Ceramic tile ratings are set up in a grading system of 1 to 5, based on the tile’s toughness and durability. It’s a good thing to educate yourself on the different tile grades, as choosing the right ceramic tile for a specific application can be make or break when it comes your tile lasting as long as possible.
An Explanation of Ceramic Tile Ratings
The 1 to 5 tile rating applies only to one aspect of tile: visible surface abrasion resistance, which is fancy talk for how readily scratches show on the tile’s surface. A tile rating of 5 is the toughest in terms of standing up to scratching, dirt and traffic, one is the easiest to damage. See below for a quick breakdown of the 1 to 5 ceramic tile ratings system:
Grade 1: This is the weakest of all standard grade ceramic tiles. It’s really only suitable as a wall tile.
Grade 2: This is best for light traffic areas. Again, a great product for wall tiles, but it will also work in residential bathrooms, where foot traffic is minimal.
Grade 3: Where ceramic tile ratings are concerned, grade three is most common in residential building, and perfect for light to moderate traffic. This makes it a very sensible choice for residential kitchens, countertops, residential flooring, and all areas that receive lighter wear and tear (i.e., grade 1 and 2 areas).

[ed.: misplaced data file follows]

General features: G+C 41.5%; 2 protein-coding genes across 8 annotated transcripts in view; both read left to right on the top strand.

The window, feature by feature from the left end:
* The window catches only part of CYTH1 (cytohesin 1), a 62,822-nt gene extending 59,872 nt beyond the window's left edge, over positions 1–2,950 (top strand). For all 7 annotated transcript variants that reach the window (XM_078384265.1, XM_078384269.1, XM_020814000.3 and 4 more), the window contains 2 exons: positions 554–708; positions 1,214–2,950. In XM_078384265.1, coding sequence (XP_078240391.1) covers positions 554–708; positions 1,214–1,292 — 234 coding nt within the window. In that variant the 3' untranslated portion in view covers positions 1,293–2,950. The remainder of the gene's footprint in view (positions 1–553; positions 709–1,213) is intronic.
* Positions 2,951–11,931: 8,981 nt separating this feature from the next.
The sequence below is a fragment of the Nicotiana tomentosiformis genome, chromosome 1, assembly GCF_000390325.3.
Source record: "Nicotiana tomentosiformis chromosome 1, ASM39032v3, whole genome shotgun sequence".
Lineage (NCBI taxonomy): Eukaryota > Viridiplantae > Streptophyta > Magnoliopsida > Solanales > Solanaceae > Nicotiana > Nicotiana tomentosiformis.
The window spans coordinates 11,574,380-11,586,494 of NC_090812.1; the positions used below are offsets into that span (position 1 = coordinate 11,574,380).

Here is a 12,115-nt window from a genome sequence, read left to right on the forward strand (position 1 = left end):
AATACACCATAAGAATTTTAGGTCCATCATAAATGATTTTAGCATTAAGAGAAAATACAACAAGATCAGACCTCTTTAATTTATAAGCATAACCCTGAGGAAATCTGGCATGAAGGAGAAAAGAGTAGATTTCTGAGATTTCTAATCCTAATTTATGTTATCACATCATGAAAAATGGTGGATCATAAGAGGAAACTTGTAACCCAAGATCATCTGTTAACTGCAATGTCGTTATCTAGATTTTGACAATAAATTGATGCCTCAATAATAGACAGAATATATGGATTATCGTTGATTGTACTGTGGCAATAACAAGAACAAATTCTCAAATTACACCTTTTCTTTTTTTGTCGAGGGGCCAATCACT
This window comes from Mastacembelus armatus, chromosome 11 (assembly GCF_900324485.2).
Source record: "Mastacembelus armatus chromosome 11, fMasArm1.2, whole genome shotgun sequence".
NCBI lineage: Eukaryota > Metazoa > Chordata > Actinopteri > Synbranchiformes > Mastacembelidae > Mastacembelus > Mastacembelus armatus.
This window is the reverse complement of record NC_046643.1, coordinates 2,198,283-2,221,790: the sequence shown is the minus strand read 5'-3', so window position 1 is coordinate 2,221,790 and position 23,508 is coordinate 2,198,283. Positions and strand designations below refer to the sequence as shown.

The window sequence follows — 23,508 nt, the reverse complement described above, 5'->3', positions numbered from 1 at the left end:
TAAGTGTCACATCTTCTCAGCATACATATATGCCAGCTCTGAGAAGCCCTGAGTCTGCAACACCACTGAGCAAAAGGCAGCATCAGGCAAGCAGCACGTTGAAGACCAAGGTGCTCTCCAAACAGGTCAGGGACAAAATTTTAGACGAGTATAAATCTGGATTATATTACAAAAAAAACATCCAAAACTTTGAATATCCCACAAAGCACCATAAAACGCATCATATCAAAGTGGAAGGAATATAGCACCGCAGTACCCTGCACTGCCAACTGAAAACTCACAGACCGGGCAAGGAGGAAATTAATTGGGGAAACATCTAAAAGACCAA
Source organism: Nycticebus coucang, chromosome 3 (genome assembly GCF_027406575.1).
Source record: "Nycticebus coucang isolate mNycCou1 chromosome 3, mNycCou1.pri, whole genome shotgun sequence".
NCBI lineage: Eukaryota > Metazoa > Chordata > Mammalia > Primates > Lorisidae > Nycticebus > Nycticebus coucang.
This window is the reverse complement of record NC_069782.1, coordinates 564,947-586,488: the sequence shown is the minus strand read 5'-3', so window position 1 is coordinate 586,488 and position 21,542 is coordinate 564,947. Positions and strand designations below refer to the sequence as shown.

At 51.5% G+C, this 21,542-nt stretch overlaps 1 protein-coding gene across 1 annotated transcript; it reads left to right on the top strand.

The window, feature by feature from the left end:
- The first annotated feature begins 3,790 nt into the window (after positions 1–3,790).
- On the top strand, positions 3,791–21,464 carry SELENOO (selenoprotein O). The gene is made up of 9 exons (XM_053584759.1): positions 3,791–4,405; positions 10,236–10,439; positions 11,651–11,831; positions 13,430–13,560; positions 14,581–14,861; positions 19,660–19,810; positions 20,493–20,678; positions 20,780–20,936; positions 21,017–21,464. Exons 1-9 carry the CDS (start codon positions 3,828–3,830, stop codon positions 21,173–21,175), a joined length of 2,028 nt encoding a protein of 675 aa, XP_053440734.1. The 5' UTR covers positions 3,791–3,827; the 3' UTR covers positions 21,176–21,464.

Grade 4: This grade is a step up from grade 3 tile grades. It’s still a good choice for residential uses, such as tile floors and countertops, but it can also take the heavier abuse of light commercial foot traffic, such as you’d find in a doctor’s office.
Grade 5: This stuff is as tough as it gets. When it comes to standard grade ceramic tiles, grade 5 is built to take a beating. It’s mostly used in high traffic commercial areas such as shopping malls and airports.
Which Grade Is Best for You?
There are two questions to ask yourself, here. The first is how much money you have to spend? The second is how paranoid you are about the toughness of the tile you’re purchasing?
If you’re the kind of person who buys a Rhino truck liner for your pickup even though you rarely haul more than the family dog, then maybe you want to get Grade 5 tiles for your kitchen floors and countertops. But, truthfully, these ceramic tile ratings are pure, so you’re best bet is to look at where they’re going to be installed, and go with the lowest grade possible. They’ll hold up, and by not overdoing it, you’ll be saving yourself costs when it comes to materials as well.
Talk to a contractor experienced in installing ceramic tile about which tile grade is going to best for your particular project.
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